Snapshots from IIM Kozhikode

 | October 25,2010 12:17 pm IST

It is 3:30 in the morning, with dozens deadlines to be 'buried' and playing hide and seek with my sleep, I cannot decide what is motivating me to write this, it has to be brazenness.


Welcome to the world of Ivy League B-schools.

Ever wondered why such an esteemed temple of postgraduate education is called a "school" and not a "college" or something fancy in French? Well, all those who are going through or have gone through the 'process' know why the apparent misnomer is actually a mot juste. Although the rules may have changed but the rigor and drudgery is same to that of a school, with students dying for that weekend break.

Its almost three months that I embarked on this journey and Term-I is about to end (euphemism for the fact that final term exams are approaching). But still it's hard for me to gauge what I have learnt and what has been the "value addition" (something I mentioned in my screening interview as the purpose of joining IIMK for an MBA). But then in an Ivy League B-school, the real learning is a function of what initiatives one takes on his own rather than being spoon-fed. So I think I'm in no position to complain. Although, one thing's certain though that today I know enough jargons to flaunt them so as to appear an enlightened soul.


Life here can be mundane yet at times exhilarating. Being a half C.A., re-learning journal entries and explaining the inexplicable laws of accounting to my engineering brethren can be a pain. But then, the digestion and assimilation of all other "gyan", most of which is "global" (internal jargon for non-specific, holistic fundaes), compels you to put up a "fight". And you are amazed by the brilliance you encounter in others. If you suffer from serious self-depreciation or inferiority complex then an IIM is the last place you wish to be, because here every other person will either dazzle or baffle you with his brilliance, and in both cases you will be confounded and humbled.


A typical day here begins with the morning alarm. (I believe the alarm clock is the most cursed at thing at any B school, yet so indispensable). Then comes the task of mentally preparing yourself for the "marathon". The usual ceremonies follow with ablutions and breakfast skipped randomly to make up for the time lost due to irreverence shown to the alarm. Every action is optimized to beat the professor to the class.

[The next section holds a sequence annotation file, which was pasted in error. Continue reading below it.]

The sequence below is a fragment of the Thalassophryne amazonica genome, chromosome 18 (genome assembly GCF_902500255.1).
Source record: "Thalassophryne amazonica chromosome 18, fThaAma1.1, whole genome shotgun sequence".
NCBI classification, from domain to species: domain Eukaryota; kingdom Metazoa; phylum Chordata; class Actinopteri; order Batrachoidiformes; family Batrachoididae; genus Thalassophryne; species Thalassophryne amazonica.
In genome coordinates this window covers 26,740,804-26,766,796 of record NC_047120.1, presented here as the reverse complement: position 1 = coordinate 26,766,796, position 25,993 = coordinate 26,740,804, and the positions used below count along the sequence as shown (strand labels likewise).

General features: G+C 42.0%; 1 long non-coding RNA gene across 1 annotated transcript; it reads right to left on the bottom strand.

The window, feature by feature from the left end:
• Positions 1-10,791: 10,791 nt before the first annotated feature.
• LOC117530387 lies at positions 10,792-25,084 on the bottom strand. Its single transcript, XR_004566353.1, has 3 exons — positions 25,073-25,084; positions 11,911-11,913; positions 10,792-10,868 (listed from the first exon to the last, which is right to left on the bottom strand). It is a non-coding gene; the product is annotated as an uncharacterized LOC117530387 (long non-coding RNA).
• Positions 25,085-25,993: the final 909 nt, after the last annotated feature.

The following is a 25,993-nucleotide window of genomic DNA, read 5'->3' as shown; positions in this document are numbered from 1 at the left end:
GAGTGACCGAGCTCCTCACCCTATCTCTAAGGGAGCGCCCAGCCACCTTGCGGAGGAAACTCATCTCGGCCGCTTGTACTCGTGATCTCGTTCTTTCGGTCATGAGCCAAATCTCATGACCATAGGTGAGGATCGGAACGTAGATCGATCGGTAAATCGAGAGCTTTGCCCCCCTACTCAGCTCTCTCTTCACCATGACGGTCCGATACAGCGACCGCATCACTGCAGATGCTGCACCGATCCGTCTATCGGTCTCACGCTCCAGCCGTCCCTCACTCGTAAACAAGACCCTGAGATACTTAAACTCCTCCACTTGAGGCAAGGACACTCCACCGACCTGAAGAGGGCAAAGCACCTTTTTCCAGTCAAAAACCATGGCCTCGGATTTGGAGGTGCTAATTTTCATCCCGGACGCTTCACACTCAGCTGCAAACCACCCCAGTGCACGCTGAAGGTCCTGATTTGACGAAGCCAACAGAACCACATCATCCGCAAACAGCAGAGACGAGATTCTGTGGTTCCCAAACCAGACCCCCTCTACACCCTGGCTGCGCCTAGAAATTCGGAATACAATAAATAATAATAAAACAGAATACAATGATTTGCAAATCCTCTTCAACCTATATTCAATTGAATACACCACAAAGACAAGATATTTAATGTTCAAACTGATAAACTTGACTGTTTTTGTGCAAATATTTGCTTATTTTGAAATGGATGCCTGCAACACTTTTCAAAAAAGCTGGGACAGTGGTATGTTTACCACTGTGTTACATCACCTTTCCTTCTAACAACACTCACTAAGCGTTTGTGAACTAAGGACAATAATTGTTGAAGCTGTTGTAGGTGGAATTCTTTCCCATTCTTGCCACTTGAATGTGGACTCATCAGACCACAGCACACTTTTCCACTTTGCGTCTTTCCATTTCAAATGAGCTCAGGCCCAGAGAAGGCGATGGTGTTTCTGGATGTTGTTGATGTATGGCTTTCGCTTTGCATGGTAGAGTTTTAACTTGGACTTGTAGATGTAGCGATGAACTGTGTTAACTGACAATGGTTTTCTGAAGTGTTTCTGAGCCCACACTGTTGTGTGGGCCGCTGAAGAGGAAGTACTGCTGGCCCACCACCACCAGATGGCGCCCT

At classes, you feel like going through the motions. Not because they are boring or take some doing to stay awake, but because each class has so much new to learn that a slight lack of attention and you find yourself in an unknown territory of thoughts. Once in a while someone will indulge in some useless point scoring CP and you get the time to have a "breather".


Much learning and interesting incidents occur outside the class. Whether it is the hostels, library, canteen, or any other place where few enlightened souls meet. Group tasks and assignments are so common that at the end of first week you have hard time remembering your different group members and group names. You will find one or two students in each group who will co-ordinate the group (in other words, do all the work) and make life for others a little easier. Apart from this the drudgery is exponential. At the end of the day (which ironically is somewhere around the beginning of a new day), you feel that the day was too short and wish you had more hours in a day.


Every now and then you will find someone losing it and almost feeling fed up of this B-school life. The dissonance is high in many cases and most remark that can be summed up - "Expected heaven, excepted the rest, and now am accepting hell".